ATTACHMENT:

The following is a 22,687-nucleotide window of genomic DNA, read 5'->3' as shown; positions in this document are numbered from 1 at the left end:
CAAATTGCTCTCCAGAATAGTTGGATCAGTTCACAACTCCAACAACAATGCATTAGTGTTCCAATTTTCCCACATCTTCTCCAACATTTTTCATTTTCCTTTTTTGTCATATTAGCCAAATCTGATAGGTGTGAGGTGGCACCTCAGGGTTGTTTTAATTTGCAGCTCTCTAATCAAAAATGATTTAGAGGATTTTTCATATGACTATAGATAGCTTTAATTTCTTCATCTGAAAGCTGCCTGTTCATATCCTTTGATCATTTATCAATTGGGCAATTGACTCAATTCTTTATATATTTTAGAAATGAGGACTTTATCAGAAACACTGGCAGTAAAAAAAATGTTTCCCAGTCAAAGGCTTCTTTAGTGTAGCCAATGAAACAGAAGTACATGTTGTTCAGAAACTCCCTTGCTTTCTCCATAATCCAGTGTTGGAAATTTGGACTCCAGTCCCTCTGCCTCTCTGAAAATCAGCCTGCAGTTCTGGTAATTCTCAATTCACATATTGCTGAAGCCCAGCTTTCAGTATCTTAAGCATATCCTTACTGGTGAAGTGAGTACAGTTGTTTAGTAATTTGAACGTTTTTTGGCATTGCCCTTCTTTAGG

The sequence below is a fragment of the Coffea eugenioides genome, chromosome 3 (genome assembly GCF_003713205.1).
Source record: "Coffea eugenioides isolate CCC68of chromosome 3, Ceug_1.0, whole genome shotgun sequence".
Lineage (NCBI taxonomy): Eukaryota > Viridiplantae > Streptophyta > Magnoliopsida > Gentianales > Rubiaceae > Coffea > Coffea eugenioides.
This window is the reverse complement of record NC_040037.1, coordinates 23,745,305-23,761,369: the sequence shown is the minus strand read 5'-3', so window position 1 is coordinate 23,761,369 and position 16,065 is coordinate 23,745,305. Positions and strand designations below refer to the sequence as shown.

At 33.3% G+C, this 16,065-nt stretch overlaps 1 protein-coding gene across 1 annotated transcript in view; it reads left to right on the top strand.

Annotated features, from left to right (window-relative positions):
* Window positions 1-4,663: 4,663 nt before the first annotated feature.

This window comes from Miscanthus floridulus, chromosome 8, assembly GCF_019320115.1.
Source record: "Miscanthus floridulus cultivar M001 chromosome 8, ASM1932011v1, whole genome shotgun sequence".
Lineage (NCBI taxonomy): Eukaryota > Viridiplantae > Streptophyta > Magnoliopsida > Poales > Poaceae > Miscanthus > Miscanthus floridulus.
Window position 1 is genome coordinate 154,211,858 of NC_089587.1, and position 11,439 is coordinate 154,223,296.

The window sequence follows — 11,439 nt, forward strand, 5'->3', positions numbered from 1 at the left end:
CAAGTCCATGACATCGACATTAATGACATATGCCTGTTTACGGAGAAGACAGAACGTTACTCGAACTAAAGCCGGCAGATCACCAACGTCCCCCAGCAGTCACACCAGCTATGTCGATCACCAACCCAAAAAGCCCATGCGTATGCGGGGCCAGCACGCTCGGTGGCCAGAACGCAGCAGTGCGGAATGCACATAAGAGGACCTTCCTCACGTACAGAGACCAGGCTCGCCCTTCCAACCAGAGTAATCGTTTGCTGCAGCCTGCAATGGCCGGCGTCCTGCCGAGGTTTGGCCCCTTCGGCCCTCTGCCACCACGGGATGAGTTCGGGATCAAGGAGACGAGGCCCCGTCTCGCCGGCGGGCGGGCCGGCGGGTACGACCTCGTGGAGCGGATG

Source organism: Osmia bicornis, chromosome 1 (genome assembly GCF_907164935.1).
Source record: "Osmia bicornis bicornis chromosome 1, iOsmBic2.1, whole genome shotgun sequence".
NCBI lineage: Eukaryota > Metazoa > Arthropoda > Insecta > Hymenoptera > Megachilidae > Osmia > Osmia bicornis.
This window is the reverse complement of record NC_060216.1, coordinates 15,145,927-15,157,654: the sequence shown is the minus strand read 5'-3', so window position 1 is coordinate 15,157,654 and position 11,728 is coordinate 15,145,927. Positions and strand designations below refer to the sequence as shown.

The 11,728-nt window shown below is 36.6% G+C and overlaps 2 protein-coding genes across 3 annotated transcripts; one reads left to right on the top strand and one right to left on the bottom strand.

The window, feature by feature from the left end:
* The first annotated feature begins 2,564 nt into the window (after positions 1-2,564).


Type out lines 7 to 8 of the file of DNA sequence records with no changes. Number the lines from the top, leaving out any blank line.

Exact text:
At 33.3% G+C, this 16,065-nt stretch overlaps 1 protein-coding gene across 1 annotated transcript in view; it reads left to right on the top strand.

Annotated features, from left to right (window-relative positions):